Forest fires rage in Greece, threaten Olympics birthplace

Sports

An aircraft drops water during a wildfire in ancient Olympia, western Greece, Thursday, Aug. 5, 2021. Greece evacuated people in boats from an island beach Wednesday amid heavy smoke from a nearby wildfire and fire crews fight elsewhere to keep flames away from the birthplace of the ancient Olympic Games as the country sweltered under a record heat wave. (Giannis Spyrounis/ilialive.gr via AP)

LIMNI, Greece (AP) — Forest fires fueled by a protracted heat wave raged overnight and into Thursday in Greece, threatening the archaeological site at the birthplace of the modern Olympics and forcing the evacuation of dozens of villages.

One of the major fires was burning in the southern Greek region of the Peloponnese near ancient Olympia, where the Olympics were held every four years from 776 B.C. for more than a millennium.

Citizens Protection Minister Michalis Chrisochoidis said firefighters had waged “an all-night battle” to protect the archaeological site and prevent the flames from reaching it.

The area was ravaged by wildfires in 2007 that killed dozens of people but spared Olympia’s ruined sports venues and temples.

The fire department said 174 firefighters, 9 ground teams, 52 vehicles, two water-dropping planes and four helicopters were tackling the fire, which broke out Wednesday.

More than 100 wildfires broke out over 24 hours from late Tuesday to late Wednesday, authorities said.

Another major fire was ravaging forests on the island of Evia, near the Greek mainland. That blaze broke out on Tuesday, leading to the evacuation of villages, and to around 90 people being evacuated from a beach by the coast guard and private boats.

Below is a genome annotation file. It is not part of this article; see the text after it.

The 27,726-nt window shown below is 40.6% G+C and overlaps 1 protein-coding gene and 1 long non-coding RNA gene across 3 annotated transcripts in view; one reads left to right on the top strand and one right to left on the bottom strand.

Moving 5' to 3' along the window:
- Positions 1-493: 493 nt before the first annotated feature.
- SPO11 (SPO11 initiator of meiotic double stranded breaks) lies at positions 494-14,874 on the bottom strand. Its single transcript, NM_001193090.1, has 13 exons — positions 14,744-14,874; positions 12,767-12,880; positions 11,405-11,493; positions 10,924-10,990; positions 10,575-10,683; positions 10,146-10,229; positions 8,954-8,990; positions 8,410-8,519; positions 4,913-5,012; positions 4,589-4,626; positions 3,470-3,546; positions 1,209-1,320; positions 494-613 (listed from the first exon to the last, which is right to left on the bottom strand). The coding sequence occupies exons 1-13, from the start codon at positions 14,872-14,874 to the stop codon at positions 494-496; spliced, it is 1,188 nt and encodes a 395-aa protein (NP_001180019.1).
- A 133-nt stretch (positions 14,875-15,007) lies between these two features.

More than 160 firefighters, three planes and three helicopters, as well as five ground teams and 57 vehicles were deployed to the wildfire in Evia.

Despite a massive effort to extinguish a forest fire that encroached into a northern suburb of Athens on Tuesday, the fire was still burning on Thursday, although no longer threatening inhabited areas. That blaze burned dozens of homes and forced thousands of people to evacuate. Forty firefighters from Cyprus had joined Greek colleagues in that blaze.

In a Wednesday evening briefing, Civil Protection chief Nikos Hardalias said 118 wildfires broke out over the previous 24 hours, and warned that even worse days could lie ahead for the hard-pressed fire service.

“We are making a titanic effort on many fronts,” he said. “According to our threat forecasts, tomorrow too is expected to be a difficult day … The toughest part lies ahead of us, the next days and weeks will be even harder. Our key target is to protect human lives.”

Temperatures in Greece reached 45 degrees Celsius (113 Fahrenheit) Wednesday, in what authorities described as the worst heat wave since 1987. Neighboring countries face similar conditions, fueling deadly wildfires in Turkey and blazes in Italy and across the Mediterranean region. Officials in Albania said one person died of smoke inhalation near the southern city of Gjirokaster.

An EU disaster response group said firefighters and water-dropping planes were being sent from EU members to Italy, Greece, Albania and North Macedonia.

The EU Atmosphere Monitoring Service said smoke plumes from the region’s wildfires were clearly visible in satellite images, which also showed that the intensity of the wildfires in Turkey was at the highest level since records started in 2003.

Greek scientists said the total destruction in just three days this month in Greece exceeded 50% of the average area burnt in the country in previous years. An Athens Observatory report said an estimated 6,000 hectares (14,800 acres) went up in smoke in the wildfires between Sunday and Wednesday — compared to 10,400 hectares in the whole of last year.

The causes of the Greek wildfires were unclear, but authorities say human error and carelessness are most frequently to blame.

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Becatoros reported from Argostoli, Greece

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